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In the Beginning

Sir William Turner and His Schools

A commentary by Peter M. Chester

William Turner was born in Kirkleatham in 1615 and as a younger son in his family, he had to make his own way in the world. Apprenticed to a London cloth merchant, he became a successful businessman in his own right, becoming a wealthy merchant banker. When he died in 1692, he left a fortune of some £6m.

He served as both an Alderman and Lord Mayor of the City of London during the 1660ís and it was during that time that he was knighted by King Charles II.

He was always noted for his civic responsibilities, his charitable inclinations, and his interest in education. He was much involved in the rebuilding of the City of London after the Great Fire of 1666, taking a particular interest in the new St.Paulís, designed by Sir Christopher Wren. For his familyís estates, having established the Hospital in Kirkleatham in 1676, in his will he left money for the establishment of a school. This was first housed in what is now the Kirkleatham Old Hall Museum, newly-built in 1709.

The first school did not flourish, and in the nineteenth century the charity was reconstituted and a new school built in 1868, on Coatham Road, on a site currently occupied by Redcarís Central Library. As the twentieth century unfolded this rCoatham SchoolĒ was to become one of the most successful grammar schools in the North of England, moving in 1963 to brand new premises on Corporation Road, in the building across the road from the present Redcar & Cleveland College.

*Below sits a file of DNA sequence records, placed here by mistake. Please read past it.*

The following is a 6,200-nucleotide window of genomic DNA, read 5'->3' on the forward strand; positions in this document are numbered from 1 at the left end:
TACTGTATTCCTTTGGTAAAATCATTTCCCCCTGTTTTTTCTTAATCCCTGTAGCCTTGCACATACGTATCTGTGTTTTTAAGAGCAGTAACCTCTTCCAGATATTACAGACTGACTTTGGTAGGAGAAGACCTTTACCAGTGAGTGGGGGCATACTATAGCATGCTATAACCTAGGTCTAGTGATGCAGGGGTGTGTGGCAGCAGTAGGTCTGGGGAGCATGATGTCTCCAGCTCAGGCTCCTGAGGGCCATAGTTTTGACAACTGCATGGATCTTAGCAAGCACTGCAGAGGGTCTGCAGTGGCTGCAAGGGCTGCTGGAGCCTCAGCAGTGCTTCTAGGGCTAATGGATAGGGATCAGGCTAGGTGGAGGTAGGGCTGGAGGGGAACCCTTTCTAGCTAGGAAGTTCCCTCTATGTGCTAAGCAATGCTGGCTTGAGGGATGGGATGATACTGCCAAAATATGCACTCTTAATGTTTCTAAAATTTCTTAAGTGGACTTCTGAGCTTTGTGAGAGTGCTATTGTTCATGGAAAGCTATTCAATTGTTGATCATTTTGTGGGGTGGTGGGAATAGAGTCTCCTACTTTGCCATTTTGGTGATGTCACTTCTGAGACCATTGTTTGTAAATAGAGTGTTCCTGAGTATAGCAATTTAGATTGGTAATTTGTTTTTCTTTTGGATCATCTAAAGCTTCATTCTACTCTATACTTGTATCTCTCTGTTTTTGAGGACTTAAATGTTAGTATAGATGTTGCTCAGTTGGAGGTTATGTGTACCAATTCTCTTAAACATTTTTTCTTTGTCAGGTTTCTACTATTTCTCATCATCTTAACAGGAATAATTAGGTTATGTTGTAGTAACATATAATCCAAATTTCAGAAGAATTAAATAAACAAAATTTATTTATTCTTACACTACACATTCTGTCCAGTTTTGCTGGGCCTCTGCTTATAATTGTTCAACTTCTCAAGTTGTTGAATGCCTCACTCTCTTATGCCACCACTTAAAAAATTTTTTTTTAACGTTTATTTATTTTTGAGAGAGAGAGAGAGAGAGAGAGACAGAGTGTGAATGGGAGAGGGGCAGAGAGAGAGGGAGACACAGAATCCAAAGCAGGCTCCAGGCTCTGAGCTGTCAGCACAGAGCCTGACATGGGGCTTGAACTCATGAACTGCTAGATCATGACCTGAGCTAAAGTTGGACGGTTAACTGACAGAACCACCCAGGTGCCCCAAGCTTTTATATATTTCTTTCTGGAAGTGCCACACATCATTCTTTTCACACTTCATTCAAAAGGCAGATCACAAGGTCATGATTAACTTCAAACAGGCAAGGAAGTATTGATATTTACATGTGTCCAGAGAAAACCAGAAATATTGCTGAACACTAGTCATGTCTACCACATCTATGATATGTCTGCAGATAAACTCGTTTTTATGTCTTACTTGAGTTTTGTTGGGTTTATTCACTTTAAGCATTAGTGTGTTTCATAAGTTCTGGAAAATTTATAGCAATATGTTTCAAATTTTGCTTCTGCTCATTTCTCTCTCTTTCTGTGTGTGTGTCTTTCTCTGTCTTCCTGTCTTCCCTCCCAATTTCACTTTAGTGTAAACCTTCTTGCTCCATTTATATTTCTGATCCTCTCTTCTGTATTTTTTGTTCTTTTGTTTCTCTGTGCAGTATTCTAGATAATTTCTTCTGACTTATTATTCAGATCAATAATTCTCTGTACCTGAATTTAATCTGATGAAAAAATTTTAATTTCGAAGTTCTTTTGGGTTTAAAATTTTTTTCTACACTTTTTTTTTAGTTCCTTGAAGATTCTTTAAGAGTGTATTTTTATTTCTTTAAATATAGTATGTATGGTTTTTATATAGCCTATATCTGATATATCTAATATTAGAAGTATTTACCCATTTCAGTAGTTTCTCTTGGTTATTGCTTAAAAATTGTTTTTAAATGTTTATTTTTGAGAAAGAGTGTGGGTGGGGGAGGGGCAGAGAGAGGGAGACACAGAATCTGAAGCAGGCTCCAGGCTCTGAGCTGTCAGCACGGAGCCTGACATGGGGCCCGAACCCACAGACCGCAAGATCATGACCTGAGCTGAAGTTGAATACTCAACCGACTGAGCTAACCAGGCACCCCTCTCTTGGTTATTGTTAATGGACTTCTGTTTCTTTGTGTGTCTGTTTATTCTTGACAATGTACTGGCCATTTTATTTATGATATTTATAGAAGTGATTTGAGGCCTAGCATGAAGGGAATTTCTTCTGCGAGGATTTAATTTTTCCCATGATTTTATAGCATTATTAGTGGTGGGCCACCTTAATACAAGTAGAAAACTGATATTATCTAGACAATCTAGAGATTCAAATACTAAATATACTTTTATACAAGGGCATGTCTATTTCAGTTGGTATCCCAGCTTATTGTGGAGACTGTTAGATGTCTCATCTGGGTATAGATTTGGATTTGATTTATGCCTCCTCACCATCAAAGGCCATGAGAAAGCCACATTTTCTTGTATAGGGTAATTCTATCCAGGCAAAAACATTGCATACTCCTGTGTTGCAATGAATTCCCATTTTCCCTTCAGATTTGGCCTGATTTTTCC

1975 saw the amalgamation of the sixth-forms of Sir William Turnerís School for boys and the Cleveland Grammar School for girls to produce Sir William Turnerís Sixth-form College, and a further move, this time to Redcar Lane. With the advent of tertiary education in 1994, and the establishment of Redcar & Cleveland College, Sir William Turnerís has moved again, to the new part of the College dedicated to his name, which is to be formally opened in June 2001.

Sir William Turner, and the traditions of his schools and colleges, are just some of many important elements that make up the present Redcar & Cleveland College. The Foundation he established those three centuries ago continues to play a major part in College life. As he would have wished, he remains an important benefactor to all our students today.